Review: Child of a Mad God, R.A. Salvatore

R.A. Salvatore’s Child of a Mad God reads like a retro fantasy novel, and that’s both to its credit and to its detriment at the end of the day.

As the author bio at the end of the advance copy of Child of a Mad God reminds its readers, R.A. Salvatore has sold a lot of books. (Tor sent me the copy, to be clear.) That’s a number you have to respect, really. But it also means that Salvatore has been writing books for a long time, and, unfortunately, it seems as though he hasn’t kept up with the times in fantasy. This book reads like a very retro style of fantasy novel, and while long-time readers might appreciate the throwback, it makes it a pretty difficult sell for newer readers of the genre.

To try and put it in more specific terms, there are lots of names used that sound stereotypically fantasy. Salvatore, for example, created Drizzt Do’Urden, and he hasn’t lost his tendency to use what TVTropes lovingly calls the “punctuation shaker” — there’s a place called the Croas’a’diad in Child of a Mad God. He also takes plenty of influence from Celtic languages — a loch features heavily, even though the main threat of the novel is a demonic fossa. (Apparently, fossas are real! See, even fantasy can be educational.) It’s just that fossas don’t sound threatening, even though Salvatore does his very best to make it threatening and basically only succeeds when it actually appears. Ditto with a kingdom named Honce-the-Bear not sounding impressive.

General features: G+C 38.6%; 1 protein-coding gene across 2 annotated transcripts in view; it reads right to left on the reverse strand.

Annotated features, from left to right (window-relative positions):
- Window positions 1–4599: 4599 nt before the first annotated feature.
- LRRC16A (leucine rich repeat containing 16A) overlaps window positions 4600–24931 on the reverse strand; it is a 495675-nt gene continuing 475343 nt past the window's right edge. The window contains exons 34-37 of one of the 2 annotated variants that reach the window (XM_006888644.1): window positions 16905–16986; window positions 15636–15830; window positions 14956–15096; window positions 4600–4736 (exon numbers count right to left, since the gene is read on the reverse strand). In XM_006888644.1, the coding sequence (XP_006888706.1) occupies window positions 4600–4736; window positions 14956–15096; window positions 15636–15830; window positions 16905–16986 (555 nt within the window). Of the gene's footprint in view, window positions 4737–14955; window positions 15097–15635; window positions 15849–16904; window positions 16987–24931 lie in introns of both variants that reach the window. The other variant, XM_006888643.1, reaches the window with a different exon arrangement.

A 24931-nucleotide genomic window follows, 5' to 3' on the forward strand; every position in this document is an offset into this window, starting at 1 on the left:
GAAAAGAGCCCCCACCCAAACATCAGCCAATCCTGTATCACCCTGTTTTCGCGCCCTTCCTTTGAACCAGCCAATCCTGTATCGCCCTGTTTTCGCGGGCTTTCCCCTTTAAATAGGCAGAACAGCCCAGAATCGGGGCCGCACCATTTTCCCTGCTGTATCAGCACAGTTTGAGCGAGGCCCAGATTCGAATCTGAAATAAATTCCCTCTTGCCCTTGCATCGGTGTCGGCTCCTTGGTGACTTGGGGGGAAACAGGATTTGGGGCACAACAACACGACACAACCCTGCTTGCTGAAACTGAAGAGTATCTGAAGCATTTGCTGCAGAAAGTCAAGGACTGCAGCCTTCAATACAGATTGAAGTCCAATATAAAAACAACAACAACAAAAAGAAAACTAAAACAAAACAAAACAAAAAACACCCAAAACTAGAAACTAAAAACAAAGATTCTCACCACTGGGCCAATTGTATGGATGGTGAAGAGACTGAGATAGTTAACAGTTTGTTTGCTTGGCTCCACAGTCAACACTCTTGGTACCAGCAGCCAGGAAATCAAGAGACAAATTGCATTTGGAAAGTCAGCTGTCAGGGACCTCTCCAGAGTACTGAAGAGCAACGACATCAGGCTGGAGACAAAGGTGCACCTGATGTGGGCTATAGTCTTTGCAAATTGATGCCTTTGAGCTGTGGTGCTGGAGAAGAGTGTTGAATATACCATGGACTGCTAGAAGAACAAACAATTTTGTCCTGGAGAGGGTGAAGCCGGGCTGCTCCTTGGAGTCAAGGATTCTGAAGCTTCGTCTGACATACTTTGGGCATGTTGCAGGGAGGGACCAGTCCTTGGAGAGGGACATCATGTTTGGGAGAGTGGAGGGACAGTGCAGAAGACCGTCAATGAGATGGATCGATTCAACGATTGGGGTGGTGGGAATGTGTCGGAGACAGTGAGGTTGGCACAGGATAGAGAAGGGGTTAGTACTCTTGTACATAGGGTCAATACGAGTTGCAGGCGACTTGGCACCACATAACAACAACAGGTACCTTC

And, in this #MeToo era, with trigger warnings ahead, it’s hard to justify Salvatore’s use of rape here as part of Aoleyn’s storyline. It seems like the point is to make sure we know that the men of the Usgar tribe to which she belongs are extremely violent people, but Salvatore makes that point effectively without the rapes (because the Usgar men also rape slave women). They take slaves; they beat women; they are called demons by the peoples who live around the mountain. Point made.

Pacing-wise, the book covers a lot of years — Aoleyn grows into her teens but starts as a young child — and sometimes, it doesn’t quite convey time passing well, either with her or with Talmadge, the other main character.

What he does do well, however, is the magic system. It’s well-defined and makes sense, and there are traditions in place that Aoleyn challenges.

At the end of the day, it’s hard not to get over how expected it all seems.